Friday, November 15, 2019

Final Draft - 18-year-old Fat, Pansexual, Ecuadorian-American Laila Tries To Figure Out How To Be a Great Writer... and How To Live

Final Draft By Riley Redgate

Laila Piedra doesn’t drink, doesn’t smoke, and definitely doesn’t sneak into the 21-and-over clubs on the Lower East Side. The only sort of risk Laila enjoys is the peril she writes for the characters in her stories. But just before her graduation, Laila’s creative writing teacher and number one fan is replaced by Nadiya Nazarenko, a Pulitzer Prize–winning novelist who sees nothing at all special about Laila’s writing. A growing obsession with gaining Nazarenko’s approval leads to a series of unexpected adventures. With her sanity and happiness on the line, Laila must figure out if enduring the unendurable really is the only way to greatness.

Add your review of "Final Draft" in comments!

Wednesday, November 13, 2019

The Best At It - A Middle Grade novel about a Brown, Gay, and Anxious Boy Dealing With Seventh Grade in Small Town Indiana

Rahul Kapoor is heading into seventh grade in a small town in Indiana. The start of middle school is making him feel increasingly anxious, so his favorite person in the whole world, his grandfather, Bhai, gives him some well-meaning advice: Find one thing you’re really good at and become the BEST at it.

Those four little words sear themselves into Rahul’s brain. While he’s not quite sure what that special thing is, he is convinced that once he finds it, bullies like Brent Mason will stop torturing him at school. And he won’t be worried about staring too long at his classmate Justin Emery. With his best friend, Chelsea, by his side, Rahul is ready to crush this challenge.... But what if he discovers he isn’t the best at anything?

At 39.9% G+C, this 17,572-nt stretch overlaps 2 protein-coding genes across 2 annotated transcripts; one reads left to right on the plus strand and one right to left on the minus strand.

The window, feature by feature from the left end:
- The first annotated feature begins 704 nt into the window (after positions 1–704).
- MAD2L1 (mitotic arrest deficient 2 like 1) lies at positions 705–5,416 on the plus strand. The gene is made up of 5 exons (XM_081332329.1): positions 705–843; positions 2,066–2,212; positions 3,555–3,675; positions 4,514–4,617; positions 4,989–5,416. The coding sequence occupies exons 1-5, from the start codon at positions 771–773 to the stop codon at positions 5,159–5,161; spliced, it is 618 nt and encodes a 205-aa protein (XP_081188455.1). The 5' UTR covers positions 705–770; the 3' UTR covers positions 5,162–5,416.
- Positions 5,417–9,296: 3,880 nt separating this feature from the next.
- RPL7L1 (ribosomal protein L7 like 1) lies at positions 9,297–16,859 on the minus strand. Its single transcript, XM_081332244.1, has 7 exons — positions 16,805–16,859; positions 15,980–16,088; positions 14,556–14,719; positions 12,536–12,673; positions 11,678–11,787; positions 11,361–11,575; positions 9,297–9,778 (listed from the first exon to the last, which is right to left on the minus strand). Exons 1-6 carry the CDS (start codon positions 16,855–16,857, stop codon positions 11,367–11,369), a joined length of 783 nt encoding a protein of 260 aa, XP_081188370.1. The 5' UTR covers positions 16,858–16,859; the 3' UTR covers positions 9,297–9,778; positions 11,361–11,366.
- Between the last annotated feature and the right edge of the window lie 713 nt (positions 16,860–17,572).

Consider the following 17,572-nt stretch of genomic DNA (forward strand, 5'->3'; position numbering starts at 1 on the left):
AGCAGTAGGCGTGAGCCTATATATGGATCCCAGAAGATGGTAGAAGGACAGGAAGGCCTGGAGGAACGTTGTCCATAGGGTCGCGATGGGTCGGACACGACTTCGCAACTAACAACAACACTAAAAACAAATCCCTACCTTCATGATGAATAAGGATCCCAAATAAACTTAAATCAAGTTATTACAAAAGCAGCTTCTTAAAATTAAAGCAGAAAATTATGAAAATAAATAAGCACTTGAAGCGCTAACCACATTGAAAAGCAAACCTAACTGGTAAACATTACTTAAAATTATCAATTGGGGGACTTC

Interviewed in CBC Diversity's October 2019 newsletter about this, his debut middle grade novel, Maulik said:

“I read so many books as a kid, but I never, ever saw brown or gay characters in the stories I read. I could have used that kind of representation. It would have been very validating, very powerful, as a child to have been able to see my own experience reflected back in a book. So, a big inspiration was the fact that I believe there’s a need for diverse books for young people that address intersectionality. Kids are so much more than one thing. I happened to be brown and gay and dealing with some anxiety…and I hope that sharing my story offers “mirrors and windows and sliding glass doors” to so many young people.”

The novel has received starred reviews from Kirkus Reviews, Publishers Weekly and Booklist, and is a Junior Library Guild selection. Add your review of "The Best at It" in comments!

Monday, November 11, 2019

Here's a Theory: The Statue of Liberty is... a Man!

Well, based on a man.